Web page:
If the valve 58 is manually closed, the system will continue to run in a stand-by state with the mixture pumped by the feed pump 34 being recirculated through the bypass conduit 36.
The water vapor in the vaporizer tank 2 can pass through the conduit 6 into the condenser tank 4. Here, the vapor is chilled by the relatively cold water droplets being discharged from the spray head 10. The vapor transfers heat to the droplets and condenses onto the falling droplets as well as on the walls of the condenser tank itself. As in the vaporization, by subdividing the mixture into fine droplets, the condensation step creates a large surface area for heat transfer from the condensing water and a resulting high rate of heat transfer from the vapor to the sprayed droplets. As a result, the condensation efficiency is greatly increased.
The sprayed and condensed water falls to the bottom of the tank, which is maintained with a 15 gallon reservoir by the level detector and controller 56. The level detector and controller 56 controls the opening of the valve 54 in the outflow conduit 52 of the condenser tank.
The water at the bottom of the condenser tank 4 is recirculated through the recirculation conduit 24 by the recirculation pump 18. A portion of the sensible heat transferred to the reservoir water from the condensing vapor is transferred to the incoming mixture in the feed line 32 at the heat exchanger 42 for chilling the water. That portion of the water which is not discharged through the outflow line 52 is then sprayed into the condenser tank 4 at the spray head 10.
As one feature of the present invention, the condensation of the water vapor in the condenser tank creates a slight vacuum relative to the vaporizer tank. This difference in pressure aids in drawing the vapor from the vaporizer tank into the condenser tank.
It is thus possible to greatly increase the rate of water removal because of the increased heat transfer derived from the spraying of the mixture in the vaporizer tank and the spraying of the cooled condenser water in the condenser tank. The relative vacuum in the vaporizer and condenser tanks created by the vacuum pump 26 reduces the temperature at which the water will boil, thereby decreasing the amount of heat input necessary into the system, as well as reducing the danger of heating damage to the components of the mixture. The heat exchangers 42 and 47 assure that residual heat in system can be used to preheat the incoming mixture and to cool the recirculating condensing water, thereby further decreasing the necessary quantity of outside heating energy.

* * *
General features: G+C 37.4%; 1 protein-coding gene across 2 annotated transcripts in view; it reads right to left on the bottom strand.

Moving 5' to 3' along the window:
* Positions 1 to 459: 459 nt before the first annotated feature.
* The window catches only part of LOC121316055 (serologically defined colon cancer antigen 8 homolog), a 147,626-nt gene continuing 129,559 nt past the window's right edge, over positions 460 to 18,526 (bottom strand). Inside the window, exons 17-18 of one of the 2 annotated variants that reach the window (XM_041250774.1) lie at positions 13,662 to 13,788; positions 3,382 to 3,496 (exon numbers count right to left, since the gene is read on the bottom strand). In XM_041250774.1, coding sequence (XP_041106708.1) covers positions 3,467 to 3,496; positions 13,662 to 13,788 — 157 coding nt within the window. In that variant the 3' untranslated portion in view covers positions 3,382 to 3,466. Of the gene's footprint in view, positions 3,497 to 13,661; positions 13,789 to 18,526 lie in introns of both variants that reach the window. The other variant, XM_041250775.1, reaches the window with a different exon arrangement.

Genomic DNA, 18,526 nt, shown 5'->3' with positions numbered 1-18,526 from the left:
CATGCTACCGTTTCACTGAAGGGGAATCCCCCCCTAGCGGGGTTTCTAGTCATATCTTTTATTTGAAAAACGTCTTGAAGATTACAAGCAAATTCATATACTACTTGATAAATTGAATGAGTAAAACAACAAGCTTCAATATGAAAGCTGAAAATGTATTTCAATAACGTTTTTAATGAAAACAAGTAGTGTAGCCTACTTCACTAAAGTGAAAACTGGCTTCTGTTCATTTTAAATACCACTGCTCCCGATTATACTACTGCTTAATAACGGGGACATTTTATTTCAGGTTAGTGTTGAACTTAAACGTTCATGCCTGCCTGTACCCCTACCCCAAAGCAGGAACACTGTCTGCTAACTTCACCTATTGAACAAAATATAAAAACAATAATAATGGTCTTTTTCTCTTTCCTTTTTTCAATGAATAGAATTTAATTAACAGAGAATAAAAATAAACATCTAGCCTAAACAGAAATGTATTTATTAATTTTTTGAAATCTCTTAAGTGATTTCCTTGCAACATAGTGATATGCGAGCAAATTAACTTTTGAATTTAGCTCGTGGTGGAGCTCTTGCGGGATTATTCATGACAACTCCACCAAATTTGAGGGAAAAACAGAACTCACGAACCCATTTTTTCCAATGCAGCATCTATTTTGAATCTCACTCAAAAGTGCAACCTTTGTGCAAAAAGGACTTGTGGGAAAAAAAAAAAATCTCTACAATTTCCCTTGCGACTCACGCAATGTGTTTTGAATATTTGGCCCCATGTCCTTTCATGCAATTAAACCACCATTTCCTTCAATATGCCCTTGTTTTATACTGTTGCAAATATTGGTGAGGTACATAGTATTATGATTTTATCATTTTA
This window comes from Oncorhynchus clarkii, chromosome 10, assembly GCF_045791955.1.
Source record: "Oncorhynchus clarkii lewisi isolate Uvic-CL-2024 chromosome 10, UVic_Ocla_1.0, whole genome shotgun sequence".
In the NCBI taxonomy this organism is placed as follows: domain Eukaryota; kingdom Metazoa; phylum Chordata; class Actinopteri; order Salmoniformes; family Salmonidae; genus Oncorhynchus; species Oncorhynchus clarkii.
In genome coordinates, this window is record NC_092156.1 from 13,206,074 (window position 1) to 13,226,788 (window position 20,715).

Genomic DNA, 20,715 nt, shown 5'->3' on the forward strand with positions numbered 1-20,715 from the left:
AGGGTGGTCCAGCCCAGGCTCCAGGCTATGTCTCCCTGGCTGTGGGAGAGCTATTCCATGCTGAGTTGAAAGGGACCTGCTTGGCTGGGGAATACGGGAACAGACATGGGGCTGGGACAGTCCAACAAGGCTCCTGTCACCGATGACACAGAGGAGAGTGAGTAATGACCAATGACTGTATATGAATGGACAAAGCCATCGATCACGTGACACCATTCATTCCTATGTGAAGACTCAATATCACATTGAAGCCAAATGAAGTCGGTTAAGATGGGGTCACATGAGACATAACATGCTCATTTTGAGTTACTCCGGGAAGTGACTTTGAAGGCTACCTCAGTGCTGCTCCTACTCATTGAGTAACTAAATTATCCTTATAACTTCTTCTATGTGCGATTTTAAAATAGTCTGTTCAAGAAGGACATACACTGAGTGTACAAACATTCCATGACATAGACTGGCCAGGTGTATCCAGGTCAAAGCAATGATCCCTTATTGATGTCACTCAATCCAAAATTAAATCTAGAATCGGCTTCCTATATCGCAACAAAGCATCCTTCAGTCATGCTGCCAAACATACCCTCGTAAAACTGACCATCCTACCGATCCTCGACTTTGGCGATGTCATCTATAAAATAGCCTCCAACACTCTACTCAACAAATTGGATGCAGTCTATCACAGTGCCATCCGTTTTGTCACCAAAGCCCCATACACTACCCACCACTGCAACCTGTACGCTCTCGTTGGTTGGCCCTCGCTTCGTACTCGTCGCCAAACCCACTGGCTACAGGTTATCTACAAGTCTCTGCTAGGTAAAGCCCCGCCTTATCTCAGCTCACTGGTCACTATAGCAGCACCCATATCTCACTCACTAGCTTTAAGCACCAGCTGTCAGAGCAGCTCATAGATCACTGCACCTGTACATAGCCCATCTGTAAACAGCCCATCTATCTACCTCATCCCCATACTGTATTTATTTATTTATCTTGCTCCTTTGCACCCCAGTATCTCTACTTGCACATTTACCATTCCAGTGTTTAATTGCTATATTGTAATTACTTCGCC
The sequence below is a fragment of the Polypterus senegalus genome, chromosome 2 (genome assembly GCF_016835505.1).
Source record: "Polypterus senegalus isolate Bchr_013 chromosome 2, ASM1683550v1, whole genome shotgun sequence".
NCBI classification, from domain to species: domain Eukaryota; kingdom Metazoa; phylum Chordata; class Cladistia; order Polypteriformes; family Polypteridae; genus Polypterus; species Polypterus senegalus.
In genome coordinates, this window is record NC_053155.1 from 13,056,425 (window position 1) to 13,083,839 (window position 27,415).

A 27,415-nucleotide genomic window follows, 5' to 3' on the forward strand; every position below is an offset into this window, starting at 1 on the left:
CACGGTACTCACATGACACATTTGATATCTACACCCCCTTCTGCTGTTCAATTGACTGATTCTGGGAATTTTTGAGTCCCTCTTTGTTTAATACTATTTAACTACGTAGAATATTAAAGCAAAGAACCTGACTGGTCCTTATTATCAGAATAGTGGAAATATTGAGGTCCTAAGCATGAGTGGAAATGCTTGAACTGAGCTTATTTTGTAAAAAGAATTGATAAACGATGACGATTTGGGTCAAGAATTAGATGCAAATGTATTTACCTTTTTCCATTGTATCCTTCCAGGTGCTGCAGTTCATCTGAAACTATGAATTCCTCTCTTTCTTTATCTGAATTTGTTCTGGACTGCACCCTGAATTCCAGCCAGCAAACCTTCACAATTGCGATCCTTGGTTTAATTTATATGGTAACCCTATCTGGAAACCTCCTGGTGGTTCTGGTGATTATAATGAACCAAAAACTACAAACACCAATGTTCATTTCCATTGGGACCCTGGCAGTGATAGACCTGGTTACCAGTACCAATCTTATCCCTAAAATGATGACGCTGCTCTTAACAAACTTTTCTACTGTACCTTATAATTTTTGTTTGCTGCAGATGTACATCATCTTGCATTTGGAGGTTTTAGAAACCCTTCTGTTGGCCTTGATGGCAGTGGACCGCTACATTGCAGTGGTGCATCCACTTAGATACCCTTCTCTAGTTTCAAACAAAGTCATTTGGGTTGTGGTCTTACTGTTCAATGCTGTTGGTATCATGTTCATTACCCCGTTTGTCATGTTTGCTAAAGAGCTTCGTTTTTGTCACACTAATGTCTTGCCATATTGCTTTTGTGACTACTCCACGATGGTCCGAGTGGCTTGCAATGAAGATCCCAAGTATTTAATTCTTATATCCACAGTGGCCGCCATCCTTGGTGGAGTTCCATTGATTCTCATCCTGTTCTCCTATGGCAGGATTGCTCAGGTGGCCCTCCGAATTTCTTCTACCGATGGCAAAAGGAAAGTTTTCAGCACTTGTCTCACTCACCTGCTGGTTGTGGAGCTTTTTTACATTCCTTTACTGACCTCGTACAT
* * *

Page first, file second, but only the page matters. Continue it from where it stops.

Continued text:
The above embodiment is not limited to the stripping of water from transformer oil, but is usable to strip any component which has good lubricating qualities and can be pumped.
Obviously, numerous modifications and variations of the present invention are possible in light of the above teachings. It is therefore to be understood that within the scope of the appended claims, the invention may be practiced otherwise as specifically described herein.
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|U.S. Classification||203/91, 202/177, 202/160, 202/236, 203/1, 203/2, 202/185.5, 202/205, 203/DIG.18, 202/181, 203/90, 203/98|
|Cooperative Classification||Y10S203/19, B01D3/10|
|Sep 30, 1985||AS||Assignment|
Owner name: GENERAL SIGNAL CORPORATION HIGH RIDGE PARK, STAMFO
Free format text: ASSIGNMENT OF ASSIGNORS INTEREST.;ASSIGNORS:RIGG, TIMOTHY J.;ANDERSON, FRANK;CURTIN, RICHARD;REEL/FRAME:004464/0098;SIGNING DATES FROM 19830615 TO 19830622
Owner name: GENERAL SIGNAL CORPORATION, CONNECTICUT
Free format text: ASSIGNMENT OF ASSIGNORS INTEREST;ASSIGNORS:RIGG, TIMOTHY J.;ANDERSON, FRANK;CURTIN, RICHARD;SIGNINGDATES FROM 19830615 TO 19830622;REEL/FRAME:004464/0098
|Sep 5, 1989||REMI||Maintenance fee reminder mailed|
|Feb 4, 1990||LAPS||Lapse for failure to pay maintenance fees|
|Apr 24, 1990||FP||Expired due to failure to pay maintenance fee|
Effective date: 19900204